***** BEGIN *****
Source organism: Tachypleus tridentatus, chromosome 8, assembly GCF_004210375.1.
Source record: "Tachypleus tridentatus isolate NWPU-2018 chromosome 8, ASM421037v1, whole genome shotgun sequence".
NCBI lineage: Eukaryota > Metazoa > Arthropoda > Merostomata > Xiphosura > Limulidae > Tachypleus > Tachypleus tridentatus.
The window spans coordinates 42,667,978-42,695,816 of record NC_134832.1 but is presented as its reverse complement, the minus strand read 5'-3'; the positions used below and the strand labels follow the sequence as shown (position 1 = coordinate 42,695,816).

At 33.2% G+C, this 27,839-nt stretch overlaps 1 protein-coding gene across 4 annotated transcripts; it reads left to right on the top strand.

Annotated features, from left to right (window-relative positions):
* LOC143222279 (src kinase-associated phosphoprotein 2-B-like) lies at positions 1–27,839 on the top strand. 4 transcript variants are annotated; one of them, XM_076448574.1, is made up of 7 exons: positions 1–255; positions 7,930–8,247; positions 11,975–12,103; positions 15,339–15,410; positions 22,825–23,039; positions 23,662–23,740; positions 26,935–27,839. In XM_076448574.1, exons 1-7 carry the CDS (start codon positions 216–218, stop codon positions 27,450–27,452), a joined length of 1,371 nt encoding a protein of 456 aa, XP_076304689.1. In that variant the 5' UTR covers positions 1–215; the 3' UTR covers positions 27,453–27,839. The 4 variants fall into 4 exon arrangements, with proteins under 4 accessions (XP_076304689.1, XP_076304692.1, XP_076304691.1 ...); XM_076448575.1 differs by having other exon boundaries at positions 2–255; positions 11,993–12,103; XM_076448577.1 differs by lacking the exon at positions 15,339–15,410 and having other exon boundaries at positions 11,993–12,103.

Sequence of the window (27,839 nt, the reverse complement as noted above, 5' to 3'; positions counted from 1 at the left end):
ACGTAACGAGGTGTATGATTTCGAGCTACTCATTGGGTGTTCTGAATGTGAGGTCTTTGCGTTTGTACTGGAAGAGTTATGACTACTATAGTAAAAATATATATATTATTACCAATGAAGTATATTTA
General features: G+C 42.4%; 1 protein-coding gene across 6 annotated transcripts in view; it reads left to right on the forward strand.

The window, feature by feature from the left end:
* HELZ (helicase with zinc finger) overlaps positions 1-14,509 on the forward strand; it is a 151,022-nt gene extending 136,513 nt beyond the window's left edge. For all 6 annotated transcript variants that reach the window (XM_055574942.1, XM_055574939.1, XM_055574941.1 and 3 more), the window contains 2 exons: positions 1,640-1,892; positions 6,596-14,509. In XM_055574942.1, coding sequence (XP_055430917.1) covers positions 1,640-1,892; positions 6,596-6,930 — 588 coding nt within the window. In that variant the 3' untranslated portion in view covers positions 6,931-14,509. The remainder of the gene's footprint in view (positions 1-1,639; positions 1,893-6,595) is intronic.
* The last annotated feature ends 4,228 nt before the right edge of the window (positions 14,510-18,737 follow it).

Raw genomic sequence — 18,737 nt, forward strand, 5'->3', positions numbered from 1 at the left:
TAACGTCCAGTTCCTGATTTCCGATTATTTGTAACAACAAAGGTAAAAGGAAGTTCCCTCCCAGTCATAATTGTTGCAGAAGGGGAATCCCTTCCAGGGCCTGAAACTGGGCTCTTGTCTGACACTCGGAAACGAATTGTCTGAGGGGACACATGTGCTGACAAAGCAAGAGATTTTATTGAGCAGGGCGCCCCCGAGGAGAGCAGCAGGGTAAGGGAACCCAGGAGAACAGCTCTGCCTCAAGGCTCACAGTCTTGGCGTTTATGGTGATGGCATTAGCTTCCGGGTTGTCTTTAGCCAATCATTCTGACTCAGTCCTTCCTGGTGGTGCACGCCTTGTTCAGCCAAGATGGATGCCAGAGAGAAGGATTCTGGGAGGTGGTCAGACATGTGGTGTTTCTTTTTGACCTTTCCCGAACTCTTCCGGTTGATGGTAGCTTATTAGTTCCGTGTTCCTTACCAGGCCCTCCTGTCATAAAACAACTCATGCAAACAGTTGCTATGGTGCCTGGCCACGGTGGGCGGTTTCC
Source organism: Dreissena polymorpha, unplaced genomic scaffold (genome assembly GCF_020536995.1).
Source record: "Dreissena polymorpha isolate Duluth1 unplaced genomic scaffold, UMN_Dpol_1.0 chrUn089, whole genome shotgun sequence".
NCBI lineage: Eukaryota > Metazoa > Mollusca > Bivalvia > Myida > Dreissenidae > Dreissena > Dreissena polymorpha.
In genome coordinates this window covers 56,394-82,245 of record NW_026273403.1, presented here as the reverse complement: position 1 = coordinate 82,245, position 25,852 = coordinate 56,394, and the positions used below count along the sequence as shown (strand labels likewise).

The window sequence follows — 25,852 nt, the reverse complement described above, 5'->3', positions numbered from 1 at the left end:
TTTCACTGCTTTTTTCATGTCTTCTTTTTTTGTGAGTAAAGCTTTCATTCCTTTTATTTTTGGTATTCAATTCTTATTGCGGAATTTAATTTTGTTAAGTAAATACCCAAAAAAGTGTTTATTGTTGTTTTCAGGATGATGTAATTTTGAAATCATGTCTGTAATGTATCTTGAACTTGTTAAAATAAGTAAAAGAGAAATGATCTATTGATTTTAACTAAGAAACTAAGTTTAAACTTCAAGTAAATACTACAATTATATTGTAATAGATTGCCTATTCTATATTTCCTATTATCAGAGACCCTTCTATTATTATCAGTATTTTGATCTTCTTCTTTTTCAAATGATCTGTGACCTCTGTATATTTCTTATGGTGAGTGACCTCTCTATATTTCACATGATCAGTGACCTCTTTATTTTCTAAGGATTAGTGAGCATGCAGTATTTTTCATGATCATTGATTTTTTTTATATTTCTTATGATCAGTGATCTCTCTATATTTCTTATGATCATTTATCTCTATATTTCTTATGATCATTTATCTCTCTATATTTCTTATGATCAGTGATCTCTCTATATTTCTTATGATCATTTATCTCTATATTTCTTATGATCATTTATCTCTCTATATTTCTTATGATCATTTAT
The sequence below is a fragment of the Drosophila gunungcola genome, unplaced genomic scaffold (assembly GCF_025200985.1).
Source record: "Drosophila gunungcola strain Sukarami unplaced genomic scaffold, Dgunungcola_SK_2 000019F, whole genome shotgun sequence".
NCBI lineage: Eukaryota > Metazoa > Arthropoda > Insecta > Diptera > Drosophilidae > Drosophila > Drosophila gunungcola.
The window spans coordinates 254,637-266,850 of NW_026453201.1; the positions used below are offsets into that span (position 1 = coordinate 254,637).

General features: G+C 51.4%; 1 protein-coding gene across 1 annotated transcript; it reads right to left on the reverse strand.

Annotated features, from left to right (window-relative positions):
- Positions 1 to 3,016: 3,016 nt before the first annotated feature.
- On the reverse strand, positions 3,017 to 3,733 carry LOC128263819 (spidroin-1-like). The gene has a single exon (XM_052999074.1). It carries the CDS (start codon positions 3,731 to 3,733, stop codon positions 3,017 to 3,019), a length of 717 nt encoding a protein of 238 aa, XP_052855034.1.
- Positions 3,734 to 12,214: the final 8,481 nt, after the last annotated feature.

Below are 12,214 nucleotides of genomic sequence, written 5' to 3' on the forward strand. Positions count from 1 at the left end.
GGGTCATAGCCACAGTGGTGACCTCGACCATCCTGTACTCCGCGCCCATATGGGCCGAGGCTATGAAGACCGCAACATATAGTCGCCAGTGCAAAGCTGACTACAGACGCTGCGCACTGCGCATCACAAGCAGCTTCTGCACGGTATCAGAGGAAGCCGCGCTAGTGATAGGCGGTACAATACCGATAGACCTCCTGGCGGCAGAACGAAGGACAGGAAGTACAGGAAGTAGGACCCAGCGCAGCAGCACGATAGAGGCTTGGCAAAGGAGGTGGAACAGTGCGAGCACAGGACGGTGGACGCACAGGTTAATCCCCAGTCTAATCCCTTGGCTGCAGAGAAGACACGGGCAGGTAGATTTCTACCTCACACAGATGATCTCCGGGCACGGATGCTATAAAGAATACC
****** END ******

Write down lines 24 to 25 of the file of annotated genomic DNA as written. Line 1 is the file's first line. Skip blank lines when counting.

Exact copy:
NCBI lineage: Eukaryota > Metazoa > Arthropoda > Insecta > Diptera > Drosophilidae > Drosophila > Drosophila gunungcola.
The window spans coordinates 254,637-266,850 of NW_026453201.1; the positions used below are offsets into that span (position 1 = coordinate 254,637).